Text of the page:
'Don't Gut the S.E.C." is the headline over Arthur Levitt Jr.'s op-ed in the New York Times accusing Congressional Republicans of "efforts to eviscerate the Securities and Exchange Commission by underfunding and micromanaging it."
Just what is the evidence of this "underfunding" of the SEC? Mr. Levitt complains, "For 2012, the S.E.C asked for an increase of $222 million in its budget; it is slated to receive no increase at all."
What's not mentioned in Mr. Levitt's op-ed is what the New York Times news department reported earlier this year:
by several measures, the S.E.C. is far from starved for money. Its $1.1 billion budget in 2010 was 15 percent higher than the $960 million it received the year before — and nearly triple its $377 million budget in 2000.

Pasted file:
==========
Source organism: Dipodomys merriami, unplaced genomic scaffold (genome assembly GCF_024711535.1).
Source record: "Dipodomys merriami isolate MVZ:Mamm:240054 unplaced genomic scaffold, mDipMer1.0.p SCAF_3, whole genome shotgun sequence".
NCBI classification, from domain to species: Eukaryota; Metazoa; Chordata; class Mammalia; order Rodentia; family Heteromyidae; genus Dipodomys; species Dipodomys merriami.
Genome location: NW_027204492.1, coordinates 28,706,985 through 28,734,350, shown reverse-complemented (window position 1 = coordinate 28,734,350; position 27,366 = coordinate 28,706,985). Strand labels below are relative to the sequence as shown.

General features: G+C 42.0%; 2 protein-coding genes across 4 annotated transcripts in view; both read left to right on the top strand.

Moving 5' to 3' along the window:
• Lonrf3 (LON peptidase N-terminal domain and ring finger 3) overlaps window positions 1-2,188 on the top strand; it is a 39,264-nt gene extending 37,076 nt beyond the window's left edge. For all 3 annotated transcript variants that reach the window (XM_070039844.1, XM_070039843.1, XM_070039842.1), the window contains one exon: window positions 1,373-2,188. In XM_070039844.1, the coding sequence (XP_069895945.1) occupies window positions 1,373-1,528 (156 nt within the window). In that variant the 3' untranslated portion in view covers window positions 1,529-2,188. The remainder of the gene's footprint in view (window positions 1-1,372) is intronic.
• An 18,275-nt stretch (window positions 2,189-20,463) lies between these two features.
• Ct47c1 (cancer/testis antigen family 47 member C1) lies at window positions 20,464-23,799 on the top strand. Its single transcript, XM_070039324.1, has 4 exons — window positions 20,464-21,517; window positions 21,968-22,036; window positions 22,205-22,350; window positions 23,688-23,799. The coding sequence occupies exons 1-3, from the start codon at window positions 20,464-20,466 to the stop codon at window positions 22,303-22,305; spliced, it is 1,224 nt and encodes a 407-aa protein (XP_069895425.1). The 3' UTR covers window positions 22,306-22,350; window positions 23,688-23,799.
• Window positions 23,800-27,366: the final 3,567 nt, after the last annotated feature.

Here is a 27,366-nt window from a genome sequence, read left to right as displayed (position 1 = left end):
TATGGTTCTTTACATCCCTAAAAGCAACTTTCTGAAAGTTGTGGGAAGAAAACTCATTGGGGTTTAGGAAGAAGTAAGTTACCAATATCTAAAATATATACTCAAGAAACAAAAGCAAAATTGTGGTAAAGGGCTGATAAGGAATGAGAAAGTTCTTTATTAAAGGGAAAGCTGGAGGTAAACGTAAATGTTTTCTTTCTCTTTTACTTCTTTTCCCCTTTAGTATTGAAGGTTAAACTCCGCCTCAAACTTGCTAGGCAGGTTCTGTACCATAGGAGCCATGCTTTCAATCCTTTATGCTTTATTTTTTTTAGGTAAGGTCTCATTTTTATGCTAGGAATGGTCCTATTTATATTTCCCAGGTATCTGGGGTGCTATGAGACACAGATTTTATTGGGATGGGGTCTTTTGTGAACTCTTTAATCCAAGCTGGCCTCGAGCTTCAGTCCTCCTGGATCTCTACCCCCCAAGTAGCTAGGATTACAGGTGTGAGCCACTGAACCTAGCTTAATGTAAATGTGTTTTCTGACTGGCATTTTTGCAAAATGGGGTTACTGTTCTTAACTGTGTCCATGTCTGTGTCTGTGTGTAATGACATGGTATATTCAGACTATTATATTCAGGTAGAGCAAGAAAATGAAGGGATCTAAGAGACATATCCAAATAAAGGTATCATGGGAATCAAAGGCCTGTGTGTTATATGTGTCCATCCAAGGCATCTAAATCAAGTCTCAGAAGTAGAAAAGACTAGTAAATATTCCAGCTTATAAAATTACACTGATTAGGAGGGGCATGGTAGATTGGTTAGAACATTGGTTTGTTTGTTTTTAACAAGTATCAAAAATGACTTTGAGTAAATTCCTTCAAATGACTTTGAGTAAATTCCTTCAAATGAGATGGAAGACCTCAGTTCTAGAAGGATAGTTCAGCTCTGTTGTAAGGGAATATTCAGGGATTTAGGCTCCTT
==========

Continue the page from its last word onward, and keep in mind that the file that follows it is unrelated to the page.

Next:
Representative Spencer T. Bachus, the Alabama Republican who is chairman of the House Financial Services Committee, said last week that the tripling of the S.E.C.'s budget occurred in a period that included some of the agency's biggest failures — the Ponzi schemes of Bernard L. Madoff and R. Allen Stanford and the collapse of Bear Stearns and Lehman Brothers.
Last September, H. David Kotz, the inspector general, reported that a lack of adequate policies led the agency to make lease payments that could have been avoided, including more than $15 million for space in Manhattan that no S.E.C. employees have occupied in the last five years.
In April of 2011, the SEC got a $74 million boost, bringing its budget for 2011 to $1.19 billion.
It looks like in the world of Mr. Levitt and the New York Times op-ed page, an agency whose budget more than triples to $1.19 billion in 2011 from $377 million in 2000 is underfunded.
The Times identifies Mr. Levitt only as "the chairman of the Securities and Exchange Commission from 1993 to 2001," ignoring his role as a paid adviser to Goldman Sachs, which is regulated by the SEC.